Time: 11:00AM – 2:30PM
Location: Below Gross Reservoir
Yet another mild fall day in Colorado motivated me to load the car with my fishing gear in preparation for a local fishing trip. Wednesday November 22 was a day to cherish for another reason unrelated to the weather. My son, Dan, claimed a rare vacation day from work and agreed to join me on a venture to South Boulder Creek. I regularly updated him with tales of my fishing success on the small front range tailwater, and he agreed to join me for a late season adventure.
We arrived at the kayak parking lot below Gross Reservoir, and by the time I assembled my rod and climbed into my waders and hiked a fair distance from the parking lot, we began casting at 11AM. Dan and I both began with a Jake’s gulp beetle on our line, and that was probably not smart given our opportunity to present two different food imitations. Within twenty minutes Dan connected with a nice eleven inch trout, when he flicked a fairly long cast to a narrow pocket along the right bank. After the beetle drifted six inches, the head of a brown trout appeared, and it confidently chomped on the fake terrestrial. I was thrilled to watch, as Dan reacted with a swift hook set and then expertly guided his catch to his net. It was a great start to a fun day on South Boulder Creek.
We continued fishing for the first hour, and I endured quite a few refusals to my beetle, until I finally hooked and landed a small brown trout that stretched slightly beyond my six inch minimum requirement for counting. Dan, meanwhile, enjoyed a bit more success, as he built his fish count to two, before we paused for lunch in an area bathed in sunlight on the bank high above the creek.
After lunch I concluded that the beetle no longer possessed the fish attracting charm, that it exhibited earlier in the fall, so I swapped it for a size 16 light gray deer hair caddis. The change was somewhat beneficial, and I enticed two additional small brown trout to my net. Dan added a third trout to his cumulative tally with the beetle, and then after witnessing my moderate success with the caddis, he followed suit.
By two o’clock the stream was almost entirely covered in shadows, and this condition translated to difficulty tracking the small size 16 fly. Dan progressed upstream along the right bank which remained in sunshine. After several hours of fishing I concluded that most of our success originated in slow pools along the rocky bank. The faster runs and pockets in the middle of the creek were not productive unlike my earlier trips to the same section of the stream. With this observation described to Dan, he approached a very nice long narrow pool along the right bank that matched the description of attractive water.
He placed a nice cast to the top of the gently flowing trough, and after a five foot drift his caddis sank, and Dan alertly spotted a subsurface flash. He reacted with a quick hook set and quickly netted fish number four. I was quite impressed that Dan’s fly fishing skills advanced to the point, where he reacted to a subtle take below the surface. Once he released his recent catch and refreshed his caddis dry fly, he placed a similar cast upstream in the same area but closer to the large rock along the bank. An instant replay resulted, when another brown trout snatched the caddis just after it dipped beneath the surface near the streamside boulder.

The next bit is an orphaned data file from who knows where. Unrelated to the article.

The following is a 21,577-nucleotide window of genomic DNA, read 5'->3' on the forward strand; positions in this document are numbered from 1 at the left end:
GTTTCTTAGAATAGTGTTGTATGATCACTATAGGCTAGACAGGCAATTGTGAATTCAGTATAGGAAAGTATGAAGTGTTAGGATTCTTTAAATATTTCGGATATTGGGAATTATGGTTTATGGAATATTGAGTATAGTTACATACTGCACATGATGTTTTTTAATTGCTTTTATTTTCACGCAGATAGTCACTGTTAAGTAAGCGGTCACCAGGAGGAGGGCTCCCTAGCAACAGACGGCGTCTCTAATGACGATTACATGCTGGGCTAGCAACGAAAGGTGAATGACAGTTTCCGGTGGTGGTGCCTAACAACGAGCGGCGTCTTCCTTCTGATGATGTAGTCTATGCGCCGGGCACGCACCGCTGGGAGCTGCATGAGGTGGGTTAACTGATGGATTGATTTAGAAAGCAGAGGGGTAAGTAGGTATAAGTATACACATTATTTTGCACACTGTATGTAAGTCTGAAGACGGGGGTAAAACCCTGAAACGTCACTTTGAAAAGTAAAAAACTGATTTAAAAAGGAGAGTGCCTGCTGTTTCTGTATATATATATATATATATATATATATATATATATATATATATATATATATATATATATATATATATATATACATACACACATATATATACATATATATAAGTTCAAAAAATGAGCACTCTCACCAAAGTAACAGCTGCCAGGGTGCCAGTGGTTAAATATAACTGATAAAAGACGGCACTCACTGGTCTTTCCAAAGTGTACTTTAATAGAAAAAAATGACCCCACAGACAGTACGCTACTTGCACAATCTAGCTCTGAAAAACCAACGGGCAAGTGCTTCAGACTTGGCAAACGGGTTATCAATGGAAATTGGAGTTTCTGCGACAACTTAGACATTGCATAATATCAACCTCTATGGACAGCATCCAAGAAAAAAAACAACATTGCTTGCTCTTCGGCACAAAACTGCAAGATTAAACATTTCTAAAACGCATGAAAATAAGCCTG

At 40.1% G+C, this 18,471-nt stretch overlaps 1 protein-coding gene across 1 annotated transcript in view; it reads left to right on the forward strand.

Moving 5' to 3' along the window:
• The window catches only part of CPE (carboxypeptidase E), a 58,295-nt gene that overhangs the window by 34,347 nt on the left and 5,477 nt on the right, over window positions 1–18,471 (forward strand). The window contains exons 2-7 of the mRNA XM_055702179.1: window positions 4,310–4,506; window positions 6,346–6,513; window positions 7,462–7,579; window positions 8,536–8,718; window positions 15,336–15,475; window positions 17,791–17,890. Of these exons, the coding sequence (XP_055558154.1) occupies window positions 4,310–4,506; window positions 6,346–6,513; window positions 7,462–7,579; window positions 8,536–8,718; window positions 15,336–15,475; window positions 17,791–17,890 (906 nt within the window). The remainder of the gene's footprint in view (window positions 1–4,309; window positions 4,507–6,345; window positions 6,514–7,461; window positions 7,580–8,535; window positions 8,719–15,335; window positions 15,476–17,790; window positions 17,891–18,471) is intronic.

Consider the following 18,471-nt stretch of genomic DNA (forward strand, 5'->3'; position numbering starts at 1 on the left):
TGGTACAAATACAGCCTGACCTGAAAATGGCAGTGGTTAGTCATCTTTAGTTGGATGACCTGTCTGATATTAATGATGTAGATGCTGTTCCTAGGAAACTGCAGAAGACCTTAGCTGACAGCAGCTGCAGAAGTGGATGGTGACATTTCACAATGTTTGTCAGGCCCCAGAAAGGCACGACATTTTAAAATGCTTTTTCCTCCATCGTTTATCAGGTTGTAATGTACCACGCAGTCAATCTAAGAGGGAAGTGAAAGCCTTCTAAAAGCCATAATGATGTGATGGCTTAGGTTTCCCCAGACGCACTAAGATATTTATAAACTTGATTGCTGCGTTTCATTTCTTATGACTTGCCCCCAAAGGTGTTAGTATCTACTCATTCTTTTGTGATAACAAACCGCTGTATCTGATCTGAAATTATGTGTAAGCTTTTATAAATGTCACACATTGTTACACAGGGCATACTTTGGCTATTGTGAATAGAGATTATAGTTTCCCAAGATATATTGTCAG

We resumed our upstream migration and approached a spot where a nice deep run cut down the center of the creek and then split around a large rock that was mostly submerged, except for the small round top that poked above the water. Dan spotted a rise in the swirly current just above the rock, so I targeted that area with my casts. Unfortunately the caddis did not appeal to the riser, so I decided to experiment with a size 18 cinnamon comparadun. I quickly made the change and executed five nice drifts along the current seam, but again the cagey feeder refused to be fooled. What would cause this recalcitrant stream dweller to eat?
I decided to make a last ditch effort with a dry/dropper approach, and I knotted a hippy stomper with a red body to the end of my leader and then added a beadhead hares ear on an eighteen foot dropper to the bend of the foam top fly. As Dan looked on, I lobbed the two fly combination to the scene of the single rise, and after a two foot drift the hippy stomper dipped, and I connected with a ten inch brown trout. Dan was impressed with the instant success, and I was appropriately inspired by this late good fortune.
Dan stashed his backpack downstream at our lunch spot, so he decided to embark on a retrieval mission, while I continued to evaluate the effectiveness of the recent shift to a dry/dropper approach. Over the final twenty minutes of my fishing day I landed two more brown trout in the ten to eleven inch range. Number five grabbed the hares ear in a deep slot between two large exposed boulders, and the last landed brown trout smacked the red hippy stomper in a small shelf pool along the left bank. I was pleased with my late burst of success, but three fish in thirty minutes left me pondering whether I should have converted to the dry/dropper system earlier in the day.
Six fish on November 22 was a fine outing, and the setting was glorious. The weather enhanced our enjoyment, and spending 3.5 rare hours with my son on a remote trout stream was an occasion to treasure.
Fish Landed: 6